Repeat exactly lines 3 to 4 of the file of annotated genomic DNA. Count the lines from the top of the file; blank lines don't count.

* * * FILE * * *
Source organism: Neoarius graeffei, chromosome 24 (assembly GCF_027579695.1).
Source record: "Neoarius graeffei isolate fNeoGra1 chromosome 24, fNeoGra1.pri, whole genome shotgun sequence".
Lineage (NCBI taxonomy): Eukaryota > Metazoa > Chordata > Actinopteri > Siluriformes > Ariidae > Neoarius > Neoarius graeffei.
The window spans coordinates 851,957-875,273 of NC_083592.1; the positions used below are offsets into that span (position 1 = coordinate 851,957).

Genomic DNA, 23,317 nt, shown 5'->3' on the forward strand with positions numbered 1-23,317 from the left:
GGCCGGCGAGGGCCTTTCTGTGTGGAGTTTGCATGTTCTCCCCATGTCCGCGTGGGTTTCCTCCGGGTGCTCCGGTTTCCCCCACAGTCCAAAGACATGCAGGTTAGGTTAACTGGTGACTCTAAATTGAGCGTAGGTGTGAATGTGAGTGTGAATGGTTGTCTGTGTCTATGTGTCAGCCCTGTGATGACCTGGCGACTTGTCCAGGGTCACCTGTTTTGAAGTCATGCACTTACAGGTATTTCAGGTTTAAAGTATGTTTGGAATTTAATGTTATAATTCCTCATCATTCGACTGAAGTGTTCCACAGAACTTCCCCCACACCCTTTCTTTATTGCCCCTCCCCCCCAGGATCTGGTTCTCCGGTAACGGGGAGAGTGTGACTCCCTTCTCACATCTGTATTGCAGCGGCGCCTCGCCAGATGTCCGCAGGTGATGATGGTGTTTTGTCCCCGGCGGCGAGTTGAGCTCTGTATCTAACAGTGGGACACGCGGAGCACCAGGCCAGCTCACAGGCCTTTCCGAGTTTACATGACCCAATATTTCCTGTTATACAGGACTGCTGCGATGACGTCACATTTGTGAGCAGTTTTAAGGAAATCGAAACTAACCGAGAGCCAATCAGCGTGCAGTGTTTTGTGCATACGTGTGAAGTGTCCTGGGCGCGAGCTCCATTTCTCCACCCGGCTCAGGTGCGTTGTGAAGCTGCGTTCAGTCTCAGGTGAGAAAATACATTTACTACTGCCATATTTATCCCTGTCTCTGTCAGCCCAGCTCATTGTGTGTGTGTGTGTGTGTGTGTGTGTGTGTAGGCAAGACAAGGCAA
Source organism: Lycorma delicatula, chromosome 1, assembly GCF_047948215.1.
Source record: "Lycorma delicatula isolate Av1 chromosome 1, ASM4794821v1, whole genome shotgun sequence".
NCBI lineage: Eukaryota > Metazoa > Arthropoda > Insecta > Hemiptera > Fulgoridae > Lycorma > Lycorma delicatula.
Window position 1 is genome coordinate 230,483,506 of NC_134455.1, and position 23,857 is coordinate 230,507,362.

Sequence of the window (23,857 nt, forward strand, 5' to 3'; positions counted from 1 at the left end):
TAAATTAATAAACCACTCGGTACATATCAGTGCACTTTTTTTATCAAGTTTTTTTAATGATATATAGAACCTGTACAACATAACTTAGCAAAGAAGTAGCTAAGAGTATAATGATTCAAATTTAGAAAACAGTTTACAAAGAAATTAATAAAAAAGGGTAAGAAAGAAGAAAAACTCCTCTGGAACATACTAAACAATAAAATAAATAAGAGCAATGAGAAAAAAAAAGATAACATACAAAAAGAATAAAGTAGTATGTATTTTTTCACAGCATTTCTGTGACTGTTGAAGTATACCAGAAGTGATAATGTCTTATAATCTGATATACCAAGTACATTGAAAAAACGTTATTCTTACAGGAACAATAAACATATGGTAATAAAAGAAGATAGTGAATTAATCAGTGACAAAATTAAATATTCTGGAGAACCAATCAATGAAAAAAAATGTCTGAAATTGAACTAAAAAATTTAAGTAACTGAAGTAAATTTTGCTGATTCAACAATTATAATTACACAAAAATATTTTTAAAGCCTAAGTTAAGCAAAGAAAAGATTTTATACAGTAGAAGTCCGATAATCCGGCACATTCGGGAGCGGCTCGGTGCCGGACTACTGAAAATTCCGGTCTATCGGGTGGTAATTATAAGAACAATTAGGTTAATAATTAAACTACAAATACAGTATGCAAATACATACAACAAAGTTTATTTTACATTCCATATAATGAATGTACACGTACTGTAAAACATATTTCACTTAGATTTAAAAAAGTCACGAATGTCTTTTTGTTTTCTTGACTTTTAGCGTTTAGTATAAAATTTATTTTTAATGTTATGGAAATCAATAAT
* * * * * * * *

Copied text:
Lineage (NCBI taxonomy): Eukaryota > Metazoa > Chordata > Actinopteri > Siluriformes > Ariidae > Neoarius > Neoarius graeffei.
The window spans coordinates 851,957-875,273 of NC_083592.1; the positions used below are offsets into that span (position 1 = coordinate 851,957).